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October 26, 2011

Helping Kenya’s Turkana People Help Themselves

by Joe DeCapua

Times are hard for Kenya’s Turkana people. They rely on aid to survive, having suffered through prolonged drought, malnutrition and loss of livestock. But a U.S. agency is hoping to change that by providing the Turkana with grants for home grown food security projects.

Turkana is Kenya’s largest district, some 77,000 square kilometers in the northwest of the country. It’s semi-arid and even in the best of times has little rainfall. In recent years, it practically hasn’t had any.

“The persistent drought continues from year to year, like all of last year it only rained in March. But from March all the way up to December there was no drop of rain fall. So the communities have to start moving from one location to another one, looking for pasture,” said Timothy Nzioka, regional representative for the U.S. African Development Foundation or USADF.

The Turkana are pastoralists and livestock is their trade -- or was.

“Most of the animals end up dying because of lack of pasture and water,” he said.

To make matters worse, Turkana is surrounded by communities in neighboring countries, who wage war through cattle raids.

Nzioka said, “The Turkana people either are messed up by the people from the north, the people from the east, the people from the south, people from the west.”

Farming not an option

“Due to lack of rainfall then they have very little options to grow their own crops. So, 75 percent, according to current statistics, rely on relief,” he said.

Earlier this year, the African Development Foundation launched the 5-year, $10 million Turkana Food Security Program. It’s providing grants for irrigation, livestock and fisheries programs.

In the long run, said Nzioka, grants can be more effective than providing aid.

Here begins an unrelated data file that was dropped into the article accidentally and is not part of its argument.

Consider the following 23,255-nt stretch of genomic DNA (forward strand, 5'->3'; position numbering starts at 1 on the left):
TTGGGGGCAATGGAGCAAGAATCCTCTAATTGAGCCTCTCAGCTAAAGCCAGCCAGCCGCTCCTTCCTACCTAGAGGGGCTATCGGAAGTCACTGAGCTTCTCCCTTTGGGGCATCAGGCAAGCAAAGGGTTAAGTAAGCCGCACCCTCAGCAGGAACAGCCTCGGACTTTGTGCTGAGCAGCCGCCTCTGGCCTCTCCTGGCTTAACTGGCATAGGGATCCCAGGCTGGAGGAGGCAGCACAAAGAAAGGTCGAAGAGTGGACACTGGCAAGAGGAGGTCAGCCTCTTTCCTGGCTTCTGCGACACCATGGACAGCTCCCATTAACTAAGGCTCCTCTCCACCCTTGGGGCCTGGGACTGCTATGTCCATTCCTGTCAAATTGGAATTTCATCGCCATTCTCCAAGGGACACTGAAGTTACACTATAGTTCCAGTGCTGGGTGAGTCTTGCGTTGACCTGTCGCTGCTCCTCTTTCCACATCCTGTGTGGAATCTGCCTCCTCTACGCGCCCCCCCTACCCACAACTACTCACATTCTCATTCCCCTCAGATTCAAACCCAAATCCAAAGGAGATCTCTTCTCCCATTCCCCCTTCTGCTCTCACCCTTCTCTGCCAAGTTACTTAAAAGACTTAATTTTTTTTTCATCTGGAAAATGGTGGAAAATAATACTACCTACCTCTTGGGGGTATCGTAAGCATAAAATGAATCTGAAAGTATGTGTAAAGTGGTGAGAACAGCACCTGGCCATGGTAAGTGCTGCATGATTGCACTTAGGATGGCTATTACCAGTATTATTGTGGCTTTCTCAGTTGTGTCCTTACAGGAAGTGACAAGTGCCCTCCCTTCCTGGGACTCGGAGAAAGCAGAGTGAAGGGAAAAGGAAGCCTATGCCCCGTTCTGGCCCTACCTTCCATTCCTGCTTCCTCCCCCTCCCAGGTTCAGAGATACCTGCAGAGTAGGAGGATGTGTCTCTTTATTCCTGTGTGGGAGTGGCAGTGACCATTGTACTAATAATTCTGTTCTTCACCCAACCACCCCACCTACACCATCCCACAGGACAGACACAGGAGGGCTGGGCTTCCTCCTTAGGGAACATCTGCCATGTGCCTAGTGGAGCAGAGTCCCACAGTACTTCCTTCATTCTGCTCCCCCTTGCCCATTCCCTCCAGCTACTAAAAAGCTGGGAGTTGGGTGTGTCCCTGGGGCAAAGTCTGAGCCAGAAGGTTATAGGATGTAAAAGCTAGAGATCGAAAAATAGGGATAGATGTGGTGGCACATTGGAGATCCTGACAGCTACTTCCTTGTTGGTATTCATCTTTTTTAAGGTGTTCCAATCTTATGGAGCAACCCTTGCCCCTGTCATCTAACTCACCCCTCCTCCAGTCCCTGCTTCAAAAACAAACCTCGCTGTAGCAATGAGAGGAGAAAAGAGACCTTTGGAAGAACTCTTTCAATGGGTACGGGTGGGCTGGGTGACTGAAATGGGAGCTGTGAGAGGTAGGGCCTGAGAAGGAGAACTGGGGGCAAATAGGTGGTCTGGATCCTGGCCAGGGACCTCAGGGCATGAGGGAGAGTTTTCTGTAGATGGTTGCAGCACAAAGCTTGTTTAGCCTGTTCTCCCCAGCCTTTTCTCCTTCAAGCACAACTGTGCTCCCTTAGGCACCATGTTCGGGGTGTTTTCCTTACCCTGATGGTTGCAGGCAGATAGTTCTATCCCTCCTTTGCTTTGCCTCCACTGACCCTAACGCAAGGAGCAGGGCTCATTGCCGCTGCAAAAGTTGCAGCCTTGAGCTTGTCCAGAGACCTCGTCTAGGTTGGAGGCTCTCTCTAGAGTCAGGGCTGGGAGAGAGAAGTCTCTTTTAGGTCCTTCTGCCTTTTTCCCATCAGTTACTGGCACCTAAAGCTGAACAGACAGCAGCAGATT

“ADF works directly with the grassroots. We do not work through other international NGOs. We don’t pass our money through the government, but it goes directly to the local producers.”

Preventing white elephants

He said it’s important for communities to own the projects, adding, if the projects are operated simply to satisfy donor expectations they will collapse once the donors leave.

“That is why we have many white elephant projects across Africa, where donors went in and did it for the communities. As soon as the project ended nothing continued because the communities are not empowered. The communities are not in charge,” he said.

The foundation designs projects to help increase local incomes and create jobs. In turn, those who benefit often contribute so others may take part.

Talking, listening

USADF talks directly to the people.

“We do not go and talk to the politicians. We do not go and talk to the provisional administration. We just don’t go and talk to the chief. But we go and announce our presence and the need to talk to the community about their own challenges facing them,” said Nzioka.

But talking’s not enough, he said, there is a need to listen.

“These people know the problem they’re faced with. They have the solution, but they lack the resources. ADF is going in to provide those resources, but must listen to them,” he said.

Usually, in the end, people on all levels get involved and the community decides who’ll lead the project.

This has been a record year for the U.S. African Development Foundation, which operates in 21 sub-Saharan countries. It’s provided 250 new grants worth nearly $26 million. It says those grants will generate more than $60 million in additional income through 65,000 new and existing jobs.